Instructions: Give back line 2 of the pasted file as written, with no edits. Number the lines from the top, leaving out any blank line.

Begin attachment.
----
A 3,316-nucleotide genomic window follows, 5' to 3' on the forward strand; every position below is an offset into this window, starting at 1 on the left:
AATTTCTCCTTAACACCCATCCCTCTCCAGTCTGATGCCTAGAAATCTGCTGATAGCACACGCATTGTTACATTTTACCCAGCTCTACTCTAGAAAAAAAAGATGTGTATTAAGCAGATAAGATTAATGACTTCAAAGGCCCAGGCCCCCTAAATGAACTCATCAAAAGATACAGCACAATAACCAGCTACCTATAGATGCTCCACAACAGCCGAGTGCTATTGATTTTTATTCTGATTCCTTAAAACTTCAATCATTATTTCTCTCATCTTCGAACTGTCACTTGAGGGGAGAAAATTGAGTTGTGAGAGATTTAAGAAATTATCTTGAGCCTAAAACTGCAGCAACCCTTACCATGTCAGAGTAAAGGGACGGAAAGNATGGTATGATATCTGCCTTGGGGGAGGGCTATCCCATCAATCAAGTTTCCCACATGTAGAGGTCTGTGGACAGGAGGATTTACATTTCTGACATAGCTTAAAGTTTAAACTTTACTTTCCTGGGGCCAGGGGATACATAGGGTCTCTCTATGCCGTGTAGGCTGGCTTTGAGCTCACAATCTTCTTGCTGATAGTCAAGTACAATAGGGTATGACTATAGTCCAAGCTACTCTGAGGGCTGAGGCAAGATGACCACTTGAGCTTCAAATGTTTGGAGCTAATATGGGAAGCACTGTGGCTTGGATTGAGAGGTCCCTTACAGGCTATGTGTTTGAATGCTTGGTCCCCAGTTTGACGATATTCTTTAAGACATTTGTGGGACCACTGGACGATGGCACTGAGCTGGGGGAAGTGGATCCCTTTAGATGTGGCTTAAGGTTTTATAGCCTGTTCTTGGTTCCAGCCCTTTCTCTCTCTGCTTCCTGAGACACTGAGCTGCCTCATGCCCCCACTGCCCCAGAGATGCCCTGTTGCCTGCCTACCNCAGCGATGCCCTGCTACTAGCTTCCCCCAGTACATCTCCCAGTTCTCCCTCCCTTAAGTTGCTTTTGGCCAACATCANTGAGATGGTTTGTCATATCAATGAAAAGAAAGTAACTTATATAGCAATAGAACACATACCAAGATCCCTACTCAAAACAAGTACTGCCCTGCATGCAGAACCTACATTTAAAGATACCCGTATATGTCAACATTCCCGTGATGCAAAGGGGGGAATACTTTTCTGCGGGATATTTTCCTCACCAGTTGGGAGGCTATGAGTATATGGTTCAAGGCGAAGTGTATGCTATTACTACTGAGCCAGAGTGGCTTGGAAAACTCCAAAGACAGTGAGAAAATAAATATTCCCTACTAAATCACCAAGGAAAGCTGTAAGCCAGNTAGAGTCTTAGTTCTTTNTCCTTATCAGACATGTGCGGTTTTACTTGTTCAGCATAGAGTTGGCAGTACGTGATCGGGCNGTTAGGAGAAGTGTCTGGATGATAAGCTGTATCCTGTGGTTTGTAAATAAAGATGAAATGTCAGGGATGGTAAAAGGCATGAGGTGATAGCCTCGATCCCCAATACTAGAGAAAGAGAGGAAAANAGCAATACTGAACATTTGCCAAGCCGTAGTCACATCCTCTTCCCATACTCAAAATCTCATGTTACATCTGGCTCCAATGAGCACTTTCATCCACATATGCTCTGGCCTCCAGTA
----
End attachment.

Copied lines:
AATTTCTCCTTAACACCCATCCCTCTCCAGTCTGATGCCTAGAAATCTGCTGATAGCACACGCATTGTTACATTTTACCCAGCTCTACTCTAGAAAAAAAAGATGTGTATTAAGCAGATAAGATTAATGACTTCAAAGGCCCAGGCCCCCTAAATGAACTCATCAAAAGATACAGCACAATAACCAGCTACCTATAGATGCTCCACAACAGCCGAGTGCTATTGATTTTTATTCTGATTCCTTAAAACTTCAATCATTATTTCTCTCATCTTCGAACTGTCACTTGAGGGGAGAAAATTGAGTTGTGAGAGATTTAAGAAATTATCTTGAGCCTAAAACTGCAGCAACCCTTACCATGTCAGAGTAAAGGGACGGAAAGNATGGTATGATATCTGCCTTGGGGGAGGGCTATCCCATCAATCAAGTTTCCCACATGTAGAGGTCTGTGGACAGGAGGATTTACATTTCTGACATAGCTTAAAGTTTAAACTTTACTTTCCTGGGGCCAGGGGATACATAGGGTCTCTCTATGCCGTGTAGGCTGGCTTTGAGCTCACAATCTTCTTGCTGATAGTCAAGTACAATAGGGTATGACTATAGTCCAAGCTACTCTGAGGGCTGAGGCAAGATGACCACTTGAGCTTCAAATGTTTGGAGCTAATATGGGAAGCACTGTGGCTTGGATTGAGAGGTCCCTTACAGGCTATGTGTTTGAATGCTTGGTCCCCAGTTTGACGATATTCTTTAAGACATTTGTGGGACCACTGGACGATGGCACTGAGCTGGGGGAAGTGGATCCCTTTAGATGTGGCTTAAGGTTTTATAGCCTGTTCTTGGTTCCAGCCCTTTCTCTCTCTGCTTCCTGAGACACTGAGCTGCCTCATGCCCCCACTGCCCCAGAGATGCCCTGTTGCCTGCCTACCNCAGCGATGCCCTGCTACTAGCTTCCCCCAGTACATCTCCCAGTTCTCCCTCCCTTAAGTTGCTTTTGGCCAACATCANTGAGATGGTTTGTCATATCAATGAAAAGAAAGTAACTTATATAGCAATAGAACACATACCAAGATCCCTACTCAAAACAAGTACTGCCCTGCATGCAGAACCTACATTTAAAGATACCCGTATATGTCAACATTCCCGTGATGCAAAGGGGGGAATACTTTTCTGCGGGATATTTTCCTCACCAGTTGGGAGGCTATGAGTATATGGTTCAAGGCGAAGTGTATGCTATTACTACTGAGCCAGAGTGGCTTGGAAAACTCCAAAGACAGTGAGAAAATAAATATTCCCTACTAAATCACCAAGGAAAGCTGTAAGCCAGNTAGAGTCTTAGTTCTTTNTCCTTATCAGACATGTGCGGTTTTACTTGTTCAGCATAGAGTTGGCAGTACGTGATCGGGCNGTTAGGAGAAGTGTCTGGATGATAAGCTGTATCCTGTGGTTTGTAAATAAAGATGAAATGTCAGGGATGGTAAAAGGCATGAGGTGATAGCCTCGATCCCCAATACTAGAGAAAGAGAGGAAAANAGCAATACTGAACATTTGCCAAGCCGTAGTCACATCCTCTTCCCATACTCAAAATCTCATGTTACATCTGGCTCCAATGAGCACTTTCATCCACATATGCTCTGGCCTCCAGTA